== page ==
Maricopa County should “never have approved” the election machines that were subpoenaed in the audit of the county’s 2020 election if such an audit review found the machines couldn’t be reused, Arizona Senate President Karen Fann said Tuesday.
Fann cited the county’s previous audit efforts to push against the county’s decision on Monday that election machines subpoenaed as part of a Republican-led state Senate audit will not be reused in future elections over concerns expressed by officials, including Democratic Secretary of State Katie Hobbs, that their security has been compromised.
“Maricopa County hired firms to perform audits after the 2020 election and relied on their Logic & Accuracy tests (L & A) to declare equipment safe to use and tamper free,” Fann said in the statement. “The County can now use those same L & A tests after the Senate audit. If it can’t, their L & A tests are invalid. And if their machines can’t undergo a forensic audit to verify what happened in an election, then it never should have approved those machines to be used in an election in the first place.”
Hobbs told county officials in May she would consider decertifying the subpoenaed election equipment if the county moves to reuse the equipment in future elections, saying the machines had been “compromised.”
“If the County intends to re-deploy the subpoenaed equipment, over which the County lost custody and control, for use in future Arizona elections, please notify my Office as soon as possible … so that we may properly consider decertification proceedings pursuant to A.R.S. § 16-442 as to the subpoenaed equipment,” Hobbs wrote in a letter to officials on May 20.
“The voters of Maricopa County can rest assured, the County will never use equipment that could pose a risk to free and fair elections,” county officials announced on Monday. “The County recognizes Secretary Hobbs’ authority under A.R.S. § 16-442 to certify equipment for use in Arizona’s elections. As a result, the County will not use the subpoenaed equipment in any future elections.”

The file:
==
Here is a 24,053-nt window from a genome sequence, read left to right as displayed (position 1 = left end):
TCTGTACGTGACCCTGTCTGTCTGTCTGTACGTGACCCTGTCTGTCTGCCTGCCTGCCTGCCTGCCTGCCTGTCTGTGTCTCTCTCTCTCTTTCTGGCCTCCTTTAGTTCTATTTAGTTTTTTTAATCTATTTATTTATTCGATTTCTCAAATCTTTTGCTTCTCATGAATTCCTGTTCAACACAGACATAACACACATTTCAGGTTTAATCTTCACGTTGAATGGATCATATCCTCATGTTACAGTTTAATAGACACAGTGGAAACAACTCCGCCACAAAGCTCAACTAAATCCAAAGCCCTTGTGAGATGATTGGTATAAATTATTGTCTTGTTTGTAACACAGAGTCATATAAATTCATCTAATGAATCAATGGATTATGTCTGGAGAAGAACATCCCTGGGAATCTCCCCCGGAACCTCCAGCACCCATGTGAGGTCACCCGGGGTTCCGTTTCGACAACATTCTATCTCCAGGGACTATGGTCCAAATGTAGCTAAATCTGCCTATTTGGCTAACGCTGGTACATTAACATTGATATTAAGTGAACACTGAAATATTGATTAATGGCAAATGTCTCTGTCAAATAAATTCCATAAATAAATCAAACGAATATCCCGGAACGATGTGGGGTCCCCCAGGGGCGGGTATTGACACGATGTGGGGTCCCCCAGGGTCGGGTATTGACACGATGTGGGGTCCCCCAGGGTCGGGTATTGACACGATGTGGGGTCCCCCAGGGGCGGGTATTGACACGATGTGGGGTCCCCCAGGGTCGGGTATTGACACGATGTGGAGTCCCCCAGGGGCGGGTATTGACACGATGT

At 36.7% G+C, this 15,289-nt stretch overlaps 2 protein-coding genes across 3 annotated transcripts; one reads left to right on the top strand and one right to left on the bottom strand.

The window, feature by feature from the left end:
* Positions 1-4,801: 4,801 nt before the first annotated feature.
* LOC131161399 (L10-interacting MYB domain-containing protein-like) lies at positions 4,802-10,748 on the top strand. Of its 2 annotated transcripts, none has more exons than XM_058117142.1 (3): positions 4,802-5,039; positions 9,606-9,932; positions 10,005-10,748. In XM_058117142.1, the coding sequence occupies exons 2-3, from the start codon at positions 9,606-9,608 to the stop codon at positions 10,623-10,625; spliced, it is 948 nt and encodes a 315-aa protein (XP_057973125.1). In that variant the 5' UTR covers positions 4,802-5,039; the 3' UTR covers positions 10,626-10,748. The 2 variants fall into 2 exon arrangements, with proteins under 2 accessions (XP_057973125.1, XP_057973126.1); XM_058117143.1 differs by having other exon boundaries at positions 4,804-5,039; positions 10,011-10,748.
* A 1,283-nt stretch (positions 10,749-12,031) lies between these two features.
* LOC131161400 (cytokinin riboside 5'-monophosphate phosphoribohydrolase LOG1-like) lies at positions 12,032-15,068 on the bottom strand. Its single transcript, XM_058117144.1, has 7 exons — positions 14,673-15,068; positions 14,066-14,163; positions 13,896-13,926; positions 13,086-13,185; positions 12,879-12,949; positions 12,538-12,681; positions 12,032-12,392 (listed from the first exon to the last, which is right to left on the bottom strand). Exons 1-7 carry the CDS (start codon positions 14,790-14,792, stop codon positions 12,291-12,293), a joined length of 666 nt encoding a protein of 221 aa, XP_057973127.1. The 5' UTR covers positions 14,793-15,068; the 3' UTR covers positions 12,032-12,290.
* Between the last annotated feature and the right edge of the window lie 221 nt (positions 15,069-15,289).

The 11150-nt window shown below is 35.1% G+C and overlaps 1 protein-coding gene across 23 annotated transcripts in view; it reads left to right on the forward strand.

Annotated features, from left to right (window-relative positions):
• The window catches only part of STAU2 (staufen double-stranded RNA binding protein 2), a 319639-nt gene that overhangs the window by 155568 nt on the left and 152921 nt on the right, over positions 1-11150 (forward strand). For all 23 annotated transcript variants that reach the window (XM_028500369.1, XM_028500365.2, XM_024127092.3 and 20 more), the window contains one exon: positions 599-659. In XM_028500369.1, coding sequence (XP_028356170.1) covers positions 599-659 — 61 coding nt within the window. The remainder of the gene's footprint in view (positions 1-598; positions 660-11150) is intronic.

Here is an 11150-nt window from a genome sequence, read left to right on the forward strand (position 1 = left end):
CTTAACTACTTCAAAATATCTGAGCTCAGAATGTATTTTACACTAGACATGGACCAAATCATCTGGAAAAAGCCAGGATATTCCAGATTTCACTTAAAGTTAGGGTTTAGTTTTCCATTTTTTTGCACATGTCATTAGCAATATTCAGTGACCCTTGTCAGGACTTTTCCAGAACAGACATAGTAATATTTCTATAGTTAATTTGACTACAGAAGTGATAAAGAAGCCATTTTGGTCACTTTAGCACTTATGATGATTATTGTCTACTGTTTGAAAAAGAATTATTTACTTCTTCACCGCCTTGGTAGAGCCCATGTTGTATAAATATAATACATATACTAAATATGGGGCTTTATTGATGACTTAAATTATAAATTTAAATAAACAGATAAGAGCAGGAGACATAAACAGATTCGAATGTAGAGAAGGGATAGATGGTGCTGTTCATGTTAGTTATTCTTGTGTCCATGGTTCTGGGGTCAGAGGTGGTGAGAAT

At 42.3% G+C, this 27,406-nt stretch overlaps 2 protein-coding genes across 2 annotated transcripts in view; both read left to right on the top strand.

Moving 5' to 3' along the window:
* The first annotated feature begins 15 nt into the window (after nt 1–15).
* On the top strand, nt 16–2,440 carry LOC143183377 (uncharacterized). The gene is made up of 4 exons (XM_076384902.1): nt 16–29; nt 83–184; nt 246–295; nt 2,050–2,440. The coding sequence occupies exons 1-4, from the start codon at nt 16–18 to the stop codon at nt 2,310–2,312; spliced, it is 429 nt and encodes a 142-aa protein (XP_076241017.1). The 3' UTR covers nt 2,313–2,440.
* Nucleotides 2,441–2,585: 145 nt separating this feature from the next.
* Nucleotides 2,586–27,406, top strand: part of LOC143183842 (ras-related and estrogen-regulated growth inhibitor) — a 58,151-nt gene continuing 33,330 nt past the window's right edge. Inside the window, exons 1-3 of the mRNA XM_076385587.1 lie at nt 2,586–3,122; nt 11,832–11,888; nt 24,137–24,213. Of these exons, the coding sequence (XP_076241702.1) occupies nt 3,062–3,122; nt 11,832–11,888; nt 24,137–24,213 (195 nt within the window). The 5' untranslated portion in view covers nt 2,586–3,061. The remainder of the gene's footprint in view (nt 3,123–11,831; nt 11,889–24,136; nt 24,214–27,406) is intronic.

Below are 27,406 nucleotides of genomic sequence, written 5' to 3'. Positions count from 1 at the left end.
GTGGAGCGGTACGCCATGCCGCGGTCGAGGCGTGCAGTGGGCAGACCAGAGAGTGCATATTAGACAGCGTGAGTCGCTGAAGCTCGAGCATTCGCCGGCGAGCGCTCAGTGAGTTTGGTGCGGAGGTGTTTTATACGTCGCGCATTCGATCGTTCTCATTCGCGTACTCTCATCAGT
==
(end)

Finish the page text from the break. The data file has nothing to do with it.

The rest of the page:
Fann addressed the county’s decision on election equipment within the context that the Senate requested an audit of the county’s 2020 ballots at county facilities with a mutual auditor.
“Maricopa County refused,” she said, “loading up pallets of ballots on a truck, sending out pictures on social media and asking, ‘Where do you want them delivered?’”
“Hardly the behavior of an entity truly concerned about election security,” she added.
In April, images spread across social media showing trucks carrying election materials to the state Senate audit’s location at Veterans Memorial Coliseum in Phoenix.
The Republican-led state Senate subpoenaed the county election equipment in December, and a judge ruled in February the subpoenas were “legal and enforceable,” leading to a monthslong political battle over the audit, led by private firm Cyber Ninjas, that has garnered reactions from political leaders across the country, including from the Justice Department.
President Joe Biden beat former President Donald Trump in Arizona by more than 10,000 votes in 2020. Biden edged Trump by 45,000 votes in Maricopa County, where Trump and other Republicans in the state have alleged there was fraud over denials of election officials.
The audit’s findings are expected to be released in August, according to Arizona Senate audit liaison Ken Bennett.